Enthusiasm, Entrepreneurship Pervade Mexico’s E-Book Symposium

In Digital by Adam Critchley


By Adam Critchley

MEXICO CITY: Enthusiasm to embrace the ebook and the recognition of the format as a complement to, and not a replacement of, the printed book, pervaded  III Simposio Internacional sobre Libro Electrónico (the 3rd International Ebook Symposium) held here last week.

The optimism contrasted sharply with the bleak picture painted by Mexican academic Roger Bartra in his opening keynote address, that “reading is a minority phenomenon” in Mexico, “where 95% of the population are only occasional readers and only half a million can be considered frequent readers,” pointing out that the increase in the availability of e-readers and ebooks does not automatically create more readers.

But the participants, who included writers, academics, publishers and entrepreneurs, acknowledged the need to harness the burgeoning ebook and turn it to publishers’ and authors’ advantage, buoyed by the increasing popularity of the format across the Spanish-speaking world.

Spain, Mexico and the US are the three largest Spanish-language ebook markets, and while ebook sales in Spain represented 1 percent of total book sales in 2010, that market share has now risen to 5%, despite the 21% VAT levied on ebooks compared to 4% on print titles, and the comparatively high cost of Internet connectivity in that nation.

“Spain is discovering the ebook. We will all be reading on mobile phones, which will be the pocket book of the future,” said Javier Celaya, a panelist, frequent contributor to Publishing Perspectives, and founder of Dosdoce.com, an electronic publishing analysis portal.

From Local to Global

With Amazon having set up shop in Mexico last month and offering 70,000 titles, local publishers must step up their game and adapt to the changing market, the panelists agreed, as ebooks are not here to substitute printed books, but rather to usher in new possibilities for writers and open up new markets for publishers.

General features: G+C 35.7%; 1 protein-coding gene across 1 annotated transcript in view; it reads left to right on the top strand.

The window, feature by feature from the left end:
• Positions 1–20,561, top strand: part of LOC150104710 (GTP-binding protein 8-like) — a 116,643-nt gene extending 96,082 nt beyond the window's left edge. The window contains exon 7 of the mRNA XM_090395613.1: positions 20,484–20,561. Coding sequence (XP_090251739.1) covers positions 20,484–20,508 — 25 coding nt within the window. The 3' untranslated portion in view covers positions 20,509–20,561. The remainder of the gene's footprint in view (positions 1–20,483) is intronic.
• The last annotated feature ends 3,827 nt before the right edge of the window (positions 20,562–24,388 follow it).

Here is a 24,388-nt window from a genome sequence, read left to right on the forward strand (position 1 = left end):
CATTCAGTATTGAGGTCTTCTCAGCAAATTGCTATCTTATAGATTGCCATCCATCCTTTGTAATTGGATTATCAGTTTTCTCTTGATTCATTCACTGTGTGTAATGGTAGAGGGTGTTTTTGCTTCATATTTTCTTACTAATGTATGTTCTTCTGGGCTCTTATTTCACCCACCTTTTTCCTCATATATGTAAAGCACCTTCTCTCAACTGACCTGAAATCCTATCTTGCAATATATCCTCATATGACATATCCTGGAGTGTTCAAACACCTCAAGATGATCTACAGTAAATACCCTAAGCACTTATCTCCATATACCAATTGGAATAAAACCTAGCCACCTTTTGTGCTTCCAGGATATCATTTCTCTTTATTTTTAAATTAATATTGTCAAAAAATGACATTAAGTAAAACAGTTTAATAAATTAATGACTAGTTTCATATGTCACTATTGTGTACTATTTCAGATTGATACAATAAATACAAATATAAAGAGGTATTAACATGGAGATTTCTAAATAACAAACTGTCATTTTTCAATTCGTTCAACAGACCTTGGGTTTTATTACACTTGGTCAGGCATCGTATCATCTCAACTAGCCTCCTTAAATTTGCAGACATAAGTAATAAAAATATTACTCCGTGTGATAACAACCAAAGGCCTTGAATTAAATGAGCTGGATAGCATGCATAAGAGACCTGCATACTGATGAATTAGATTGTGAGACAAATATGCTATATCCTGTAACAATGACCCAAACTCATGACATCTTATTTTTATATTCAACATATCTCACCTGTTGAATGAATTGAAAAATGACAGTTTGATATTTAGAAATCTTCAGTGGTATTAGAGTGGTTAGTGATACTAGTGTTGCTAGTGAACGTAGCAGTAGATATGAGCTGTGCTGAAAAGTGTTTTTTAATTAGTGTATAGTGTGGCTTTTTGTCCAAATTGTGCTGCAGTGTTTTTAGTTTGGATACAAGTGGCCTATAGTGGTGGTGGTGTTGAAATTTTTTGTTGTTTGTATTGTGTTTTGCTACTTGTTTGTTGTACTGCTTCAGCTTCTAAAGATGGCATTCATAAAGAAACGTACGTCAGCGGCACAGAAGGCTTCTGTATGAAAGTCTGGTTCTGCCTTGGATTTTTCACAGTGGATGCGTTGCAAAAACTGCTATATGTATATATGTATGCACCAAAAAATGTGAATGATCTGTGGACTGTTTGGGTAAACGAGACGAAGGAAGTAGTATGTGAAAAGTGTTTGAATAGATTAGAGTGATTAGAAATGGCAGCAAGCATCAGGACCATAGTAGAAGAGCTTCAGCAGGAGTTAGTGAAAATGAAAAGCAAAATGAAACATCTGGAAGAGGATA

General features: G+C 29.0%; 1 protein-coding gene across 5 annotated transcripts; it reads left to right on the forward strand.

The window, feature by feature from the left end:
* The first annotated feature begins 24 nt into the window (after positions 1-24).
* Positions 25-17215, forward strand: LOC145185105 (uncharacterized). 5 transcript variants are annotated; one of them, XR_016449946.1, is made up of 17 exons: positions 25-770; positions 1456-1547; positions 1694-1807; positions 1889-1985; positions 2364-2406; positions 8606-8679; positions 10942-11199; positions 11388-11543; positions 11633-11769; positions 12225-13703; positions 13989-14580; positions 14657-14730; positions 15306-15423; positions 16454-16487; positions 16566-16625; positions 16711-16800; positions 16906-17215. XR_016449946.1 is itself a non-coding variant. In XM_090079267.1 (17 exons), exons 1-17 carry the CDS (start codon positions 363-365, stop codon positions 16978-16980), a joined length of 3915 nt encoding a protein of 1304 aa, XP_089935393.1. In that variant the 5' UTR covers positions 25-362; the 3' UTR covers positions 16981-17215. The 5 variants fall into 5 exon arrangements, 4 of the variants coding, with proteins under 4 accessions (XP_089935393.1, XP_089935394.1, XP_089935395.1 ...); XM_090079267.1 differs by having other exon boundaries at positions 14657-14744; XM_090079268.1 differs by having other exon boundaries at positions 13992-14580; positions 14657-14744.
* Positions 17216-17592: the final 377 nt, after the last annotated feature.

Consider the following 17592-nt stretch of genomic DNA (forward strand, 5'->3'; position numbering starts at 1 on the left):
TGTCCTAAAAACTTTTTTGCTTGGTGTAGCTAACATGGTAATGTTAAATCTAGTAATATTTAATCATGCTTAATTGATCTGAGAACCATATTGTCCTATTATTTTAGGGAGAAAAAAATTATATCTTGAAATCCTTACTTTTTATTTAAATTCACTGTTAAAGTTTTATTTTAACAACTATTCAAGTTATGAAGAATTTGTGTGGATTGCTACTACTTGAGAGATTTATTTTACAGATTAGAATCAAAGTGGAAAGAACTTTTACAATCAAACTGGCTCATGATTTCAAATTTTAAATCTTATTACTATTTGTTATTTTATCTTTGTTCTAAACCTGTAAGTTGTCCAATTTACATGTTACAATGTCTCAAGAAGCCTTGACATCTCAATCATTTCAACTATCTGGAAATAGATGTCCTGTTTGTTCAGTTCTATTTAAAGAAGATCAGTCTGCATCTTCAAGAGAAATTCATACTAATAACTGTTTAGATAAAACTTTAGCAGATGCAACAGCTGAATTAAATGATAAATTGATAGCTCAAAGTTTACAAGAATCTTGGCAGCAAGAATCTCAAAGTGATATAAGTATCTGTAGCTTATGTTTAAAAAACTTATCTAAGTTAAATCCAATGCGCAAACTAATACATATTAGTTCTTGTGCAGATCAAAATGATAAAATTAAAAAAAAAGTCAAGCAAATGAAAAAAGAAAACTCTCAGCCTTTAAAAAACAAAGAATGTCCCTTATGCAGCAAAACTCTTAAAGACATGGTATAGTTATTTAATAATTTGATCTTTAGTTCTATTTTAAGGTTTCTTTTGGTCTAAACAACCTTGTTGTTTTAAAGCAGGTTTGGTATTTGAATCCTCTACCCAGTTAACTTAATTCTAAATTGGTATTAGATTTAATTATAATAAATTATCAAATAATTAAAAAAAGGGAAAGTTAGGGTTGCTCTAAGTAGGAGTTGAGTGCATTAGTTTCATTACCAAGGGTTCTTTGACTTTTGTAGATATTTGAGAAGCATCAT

“With the Internet there are no boundaries, and publishers must buy international rights and translation rights, given that it’s easier to distribute and sell worldwide than negotiate for individual markets,” Celaya said.

Another necessary shift is the focus on content over format, to provide readers with content in multiple, made-to-measure formats, as well as printing-on-demand. With digital publishing, words become data, while the metadata extracted from sales must be used to better distribute across multiple markets, he said.

Publishers must avoid ‘author drain’ by sharing metadata with authors, not only about sales performance but also geographical distribution, as well as harnessing social networks and using reader feedback to provide recommendations and enhance and expand the reading experience, Celaya said.

From Textual to Visual

Until now, e-books have simply replicated the printed form and it is necessary to accept the transformation of the creative process so that the merely textual becomes visual, in order to adapt to the demands of the modern, digital-age reader, with the use of apps to engage readers with content, he added.